For six weeks I have had a pain in the neck. As distinct from other times in my life when I have been a pain in the neck this discomfort is inflicted on me…not by me.

I have some sort of cervical impingement on a nerve and also, either through coincidence or dark magic, I have radial nerve involvement. Which means that for the last 60,480 minutes I have been in pain.  This pain ranges from moderate to childbirth transition bad or 4-400,000 on the pain scale. If I were in the hospital and were presented with those black and white happy and unhappy faces mine would be stretched into some sort of grimacing oval lying on the floor between the frowning one and the weeping one. Things are not good.

Every once in a while I have fifteen minutes without pain and I find myself singing, unloading the dishwasher, lobbing the funniest jokes in the world at my boys while riding a unicycle. But then it comes back and I find myself in bed with my arm over my head in my best approximation of traction.

As I move through this muted version of my life I think about how much this feels like my down times. I have always known that Depression is painful, but I never knew how much pain was depressing.

Ten Ways Having Chronic Pain is Like Being Depressed.

  1. There is no place you would rather be than bed, and not in a good way.
  2. You will try treatments from the East and West. There are so many pills and herbs and alternative therapies that you lose track of the reason behind them.
  3. You pull away from your friends. The sound of your own voice talking about your pain bores you.
  4. You lose your sex drive.  The idea of being touched anywhere is horrifying.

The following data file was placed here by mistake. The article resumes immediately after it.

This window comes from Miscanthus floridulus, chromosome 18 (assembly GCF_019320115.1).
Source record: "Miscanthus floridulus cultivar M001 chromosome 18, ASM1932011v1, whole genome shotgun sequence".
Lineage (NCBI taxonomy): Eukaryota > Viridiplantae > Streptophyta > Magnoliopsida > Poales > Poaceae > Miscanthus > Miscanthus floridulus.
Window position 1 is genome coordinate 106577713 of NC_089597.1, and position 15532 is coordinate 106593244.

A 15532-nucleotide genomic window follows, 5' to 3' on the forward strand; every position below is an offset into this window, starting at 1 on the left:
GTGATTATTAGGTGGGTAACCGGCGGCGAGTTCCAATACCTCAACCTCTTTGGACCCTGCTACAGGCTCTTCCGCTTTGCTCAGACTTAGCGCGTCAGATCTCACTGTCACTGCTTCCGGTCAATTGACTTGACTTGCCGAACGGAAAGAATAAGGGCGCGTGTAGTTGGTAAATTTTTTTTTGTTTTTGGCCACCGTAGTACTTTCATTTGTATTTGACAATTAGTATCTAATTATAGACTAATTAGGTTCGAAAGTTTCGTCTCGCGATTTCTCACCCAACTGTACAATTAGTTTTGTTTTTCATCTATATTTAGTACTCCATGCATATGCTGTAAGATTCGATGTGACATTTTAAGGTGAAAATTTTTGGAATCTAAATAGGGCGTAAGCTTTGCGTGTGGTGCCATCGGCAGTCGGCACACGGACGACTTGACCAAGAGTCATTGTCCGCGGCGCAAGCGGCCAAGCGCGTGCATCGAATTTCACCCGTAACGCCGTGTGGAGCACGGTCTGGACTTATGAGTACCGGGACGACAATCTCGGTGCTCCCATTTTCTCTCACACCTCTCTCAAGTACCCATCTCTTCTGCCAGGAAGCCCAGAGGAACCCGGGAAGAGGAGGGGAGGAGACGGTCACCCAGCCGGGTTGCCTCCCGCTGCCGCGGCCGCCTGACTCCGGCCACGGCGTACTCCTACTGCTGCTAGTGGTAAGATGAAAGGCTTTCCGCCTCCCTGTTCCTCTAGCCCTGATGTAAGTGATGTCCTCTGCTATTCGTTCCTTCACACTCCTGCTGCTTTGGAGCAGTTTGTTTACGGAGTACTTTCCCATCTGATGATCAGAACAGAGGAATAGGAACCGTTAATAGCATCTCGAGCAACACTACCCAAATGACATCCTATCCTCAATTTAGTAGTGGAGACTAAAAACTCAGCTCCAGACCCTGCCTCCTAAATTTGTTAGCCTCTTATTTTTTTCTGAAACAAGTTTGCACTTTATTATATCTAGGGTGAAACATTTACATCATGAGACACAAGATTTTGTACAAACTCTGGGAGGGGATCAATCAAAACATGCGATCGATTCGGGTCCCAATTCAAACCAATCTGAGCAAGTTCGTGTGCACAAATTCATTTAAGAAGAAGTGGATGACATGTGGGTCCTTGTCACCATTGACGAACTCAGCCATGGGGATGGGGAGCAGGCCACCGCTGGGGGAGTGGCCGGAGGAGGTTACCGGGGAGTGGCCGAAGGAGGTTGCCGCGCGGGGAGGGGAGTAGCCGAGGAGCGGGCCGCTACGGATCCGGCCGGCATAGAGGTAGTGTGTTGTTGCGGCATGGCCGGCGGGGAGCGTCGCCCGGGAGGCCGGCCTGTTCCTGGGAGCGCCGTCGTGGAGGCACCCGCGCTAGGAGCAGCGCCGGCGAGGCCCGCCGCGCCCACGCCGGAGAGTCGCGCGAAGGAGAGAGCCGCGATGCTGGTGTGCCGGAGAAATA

5. You exist in a world apart. So much of your focus is internal that there is a giant chasm between you and everyone else.
  6. You are up at night for hours. You worry about how you are as a mother, how your work is suffering, and how all the other threads of health are being pulled and misshapen and maybe even broken by this particular ailment and all of the lying around you are doing, and crazy mix of meds you are processing.
  7. You become a problem to solve. Friends, family and practitioners all want to solve your problem so much that you become your problem.
  8. You do less work. The work you do is less good.
  9. You have no energy. It goes to bracing against your suffering, and keeping yourself upright for the hours that you do.
  10. It hurts.

All of this is after just six weeks. I think about those of you who walk around (or can’t) with truly chronic pain. I think about my aunt who works and swims and cooks all with pain going on 30 years. I remember a dinner I had with my friend’s in laws. He had been out of work for 6 years with back pain, and he sat at the table while she brought him food. I remember feeling sympathy for her, but not so much for the man, whose hooded eyes barely met mine as I tried to engage him in conversation. I remember my father getting angry as I stole his “hot dog” pillow, which was one of a thousand ways he tried to deal with his life long neck pain. Maybe I shouldn’t have been so angry at him being so angry.

This is just another way to remember that we all need to treat each other with patience. We are all fighting fights no one can see.

 

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Anna Rosenblum Palmer is a freelance writer based in Denver, CO. She writes about sex, parenting, cat pee, bi-polar disorder and the NFL; all things inextricably intertwined with her mental health. In her free time she teaches her boys creative swear words, seeks the last missing puzzle piece and thinks deeply about how she is not exercising. Her writing can be found on Babble, Parent.co, Great Moments in Parenting, Ravishly, Good Men Project, Sammiches and Psych Meds, Playpen, Crazy Good Parent, and YourTango. She also does a fair amount of navel gazing on her own blog at annarosenblumpalmer.com.

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